3. Lastly, run the following df command to list all filesystems but limit the output to specific filesystem types (-t), in this case, ext4 ones.

By limiting the output to specific types, you can focus on the filesystems that are most important to you and filter out the rest. This approach can be helpful in troubleshooting a problem or if you are interested in a particular type of filesystem.

df -t ext4

Below, you can see the df command returned only one ext4 filesystem, which is the root partition (/dev/sda5).

Listing filesystems of a specific type
Listing filesystems of a specific type

Using the du Command

Instead of getting the consumed space of an entire filesystem, you may want to determine how much space was consumed by a file or directory. How? By using the disk usage (du) command.

The du command estimates used space of a file, and a directory, down to its subdirectories.

đź’ˇ The du command can be helpful for understanding how disk space is being used on a more granular level.

To see how the du command works for disk space management, follow these steps:

1. Run the following du command to retrieve a summary (-s) of the /tmp directory’s usage in a human-readable format (-h).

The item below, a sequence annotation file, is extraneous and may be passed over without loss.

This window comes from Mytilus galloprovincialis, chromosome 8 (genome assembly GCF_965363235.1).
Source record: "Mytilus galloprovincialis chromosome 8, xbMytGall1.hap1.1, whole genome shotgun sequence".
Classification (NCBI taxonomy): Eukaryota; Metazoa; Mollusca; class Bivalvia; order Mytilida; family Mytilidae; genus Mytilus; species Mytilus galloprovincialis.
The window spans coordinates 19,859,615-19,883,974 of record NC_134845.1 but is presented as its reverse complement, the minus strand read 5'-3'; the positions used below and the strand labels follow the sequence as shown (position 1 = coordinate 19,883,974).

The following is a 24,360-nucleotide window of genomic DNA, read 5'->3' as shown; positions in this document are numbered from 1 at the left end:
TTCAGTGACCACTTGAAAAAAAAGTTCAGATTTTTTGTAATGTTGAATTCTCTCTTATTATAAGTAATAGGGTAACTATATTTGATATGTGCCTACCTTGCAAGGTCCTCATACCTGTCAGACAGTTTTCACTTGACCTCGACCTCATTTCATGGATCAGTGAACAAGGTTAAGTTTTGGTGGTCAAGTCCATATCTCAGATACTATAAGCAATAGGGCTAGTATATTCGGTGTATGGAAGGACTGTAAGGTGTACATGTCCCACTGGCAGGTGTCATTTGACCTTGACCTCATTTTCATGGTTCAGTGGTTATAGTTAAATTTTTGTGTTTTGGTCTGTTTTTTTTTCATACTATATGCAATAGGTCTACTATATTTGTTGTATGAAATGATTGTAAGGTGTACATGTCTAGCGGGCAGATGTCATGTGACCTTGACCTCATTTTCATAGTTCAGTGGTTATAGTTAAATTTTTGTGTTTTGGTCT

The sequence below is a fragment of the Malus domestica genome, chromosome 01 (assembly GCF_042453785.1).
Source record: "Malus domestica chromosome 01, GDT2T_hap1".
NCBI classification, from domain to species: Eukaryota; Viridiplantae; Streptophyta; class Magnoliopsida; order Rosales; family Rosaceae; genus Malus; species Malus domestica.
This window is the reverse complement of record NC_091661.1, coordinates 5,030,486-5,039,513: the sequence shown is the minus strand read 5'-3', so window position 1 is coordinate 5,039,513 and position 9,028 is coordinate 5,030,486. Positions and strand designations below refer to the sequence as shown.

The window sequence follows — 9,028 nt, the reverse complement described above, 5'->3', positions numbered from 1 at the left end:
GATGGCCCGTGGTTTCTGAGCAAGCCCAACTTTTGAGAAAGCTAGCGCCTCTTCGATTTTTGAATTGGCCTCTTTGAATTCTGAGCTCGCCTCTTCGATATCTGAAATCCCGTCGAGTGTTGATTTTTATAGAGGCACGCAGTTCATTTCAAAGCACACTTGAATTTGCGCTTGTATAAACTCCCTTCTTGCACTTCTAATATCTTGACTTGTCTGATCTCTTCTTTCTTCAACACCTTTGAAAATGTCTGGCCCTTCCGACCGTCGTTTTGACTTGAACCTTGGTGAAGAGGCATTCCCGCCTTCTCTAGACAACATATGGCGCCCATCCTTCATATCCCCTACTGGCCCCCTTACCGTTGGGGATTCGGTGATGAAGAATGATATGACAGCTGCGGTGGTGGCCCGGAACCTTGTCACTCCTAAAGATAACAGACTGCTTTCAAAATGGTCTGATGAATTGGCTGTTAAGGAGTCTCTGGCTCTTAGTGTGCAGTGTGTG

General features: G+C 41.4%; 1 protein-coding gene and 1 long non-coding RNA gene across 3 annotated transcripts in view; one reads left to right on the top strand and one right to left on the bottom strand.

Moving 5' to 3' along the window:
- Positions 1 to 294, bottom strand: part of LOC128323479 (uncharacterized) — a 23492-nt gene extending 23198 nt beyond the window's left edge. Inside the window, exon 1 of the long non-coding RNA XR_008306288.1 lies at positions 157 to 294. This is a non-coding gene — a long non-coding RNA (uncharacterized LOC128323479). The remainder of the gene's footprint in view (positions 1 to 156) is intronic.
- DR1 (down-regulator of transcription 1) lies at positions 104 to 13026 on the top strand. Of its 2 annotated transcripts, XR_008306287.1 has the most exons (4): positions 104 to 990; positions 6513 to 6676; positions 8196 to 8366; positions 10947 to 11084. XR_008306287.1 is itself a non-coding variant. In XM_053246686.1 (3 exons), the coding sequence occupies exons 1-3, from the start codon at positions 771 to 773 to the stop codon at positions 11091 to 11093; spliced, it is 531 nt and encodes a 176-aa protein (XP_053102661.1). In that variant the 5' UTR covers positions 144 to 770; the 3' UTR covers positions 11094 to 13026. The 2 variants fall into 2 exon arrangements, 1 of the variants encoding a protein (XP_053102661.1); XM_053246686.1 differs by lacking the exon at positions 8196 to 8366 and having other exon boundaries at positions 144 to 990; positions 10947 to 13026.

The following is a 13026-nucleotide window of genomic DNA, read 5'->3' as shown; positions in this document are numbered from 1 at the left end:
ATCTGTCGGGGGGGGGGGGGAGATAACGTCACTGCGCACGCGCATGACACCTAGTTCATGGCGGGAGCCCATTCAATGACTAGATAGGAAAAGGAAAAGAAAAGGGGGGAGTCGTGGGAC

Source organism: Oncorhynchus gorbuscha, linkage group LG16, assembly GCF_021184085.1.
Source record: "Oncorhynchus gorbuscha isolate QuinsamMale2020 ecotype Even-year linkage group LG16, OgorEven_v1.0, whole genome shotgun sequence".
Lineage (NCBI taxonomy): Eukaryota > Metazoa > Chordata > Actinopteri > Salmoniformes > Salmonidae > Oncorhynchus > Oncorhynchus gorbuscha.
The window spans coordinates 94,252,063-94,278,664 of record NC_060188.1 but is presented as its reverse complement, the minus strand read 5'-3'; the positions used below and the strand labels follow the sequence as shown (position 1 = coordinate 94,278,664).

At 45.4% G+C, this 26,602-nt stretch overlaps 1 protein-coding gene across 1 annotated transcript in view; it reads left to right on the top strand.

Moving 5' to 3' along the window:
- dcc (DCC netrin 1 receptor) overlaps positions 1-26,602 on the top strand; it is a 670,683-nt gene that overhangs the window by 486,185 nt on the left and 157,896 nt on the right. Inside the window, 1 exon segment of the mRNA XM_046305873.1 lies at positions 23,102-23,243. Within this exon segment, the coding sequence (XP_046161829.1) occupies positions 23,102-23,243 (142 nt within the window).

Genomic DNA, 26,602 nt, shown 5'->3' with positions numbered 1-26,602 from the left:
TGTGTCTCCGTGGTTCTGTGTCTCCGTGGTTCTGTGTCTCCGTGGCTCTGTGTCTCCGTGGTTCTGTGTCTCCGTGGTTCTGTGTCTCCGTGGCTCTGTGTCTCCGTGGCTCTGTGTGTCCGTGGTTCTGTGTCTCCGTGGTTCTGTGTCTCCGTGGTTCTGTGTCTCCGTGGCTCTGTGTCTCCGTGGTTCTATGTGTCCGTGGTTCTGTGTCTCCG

du -sh /tmp

The output below shows that the /tmp directory and its subdirectories are using a total of 6.1GB of space.

In Unix-like OSes, /tmp is a special directory used to store temporary files. Monitoring the /tmp directory is crucial as it quickly fills up.

Viewing a summary of a directory’s disk usage
Viewing a summary of a directory’s disk usage

2. Next, run the below ls command to list the files the /tmp contains in a long format (-l).

The long list format includes the directory’s permissions, owner, size, and modification time for each file. With this information, you can easily identify large files you may need to delete or trim down in size.

ls -l /tmp

In the output below, you can see that the largest file in the /tmp directory is the test2.img file, which you can delete if it is no longer needed.

Listing files in the /tmp directory
Listing files in the /tmp directory

3. Now, run the following rm command, which does not produce output, but deletes the specified large file (test2.img) to free up space in your system.

sudo rm -f test2.img

Automating Disk Space Checking and File Deletion

Monitoring directories you do not want to be inflating helps keep your system at its peak. Why? Running out of disk space causes problems for programs that need to write temporary files.

But manually checking your disk space becomes a tedious task in the long run. So why not automate the task with a script?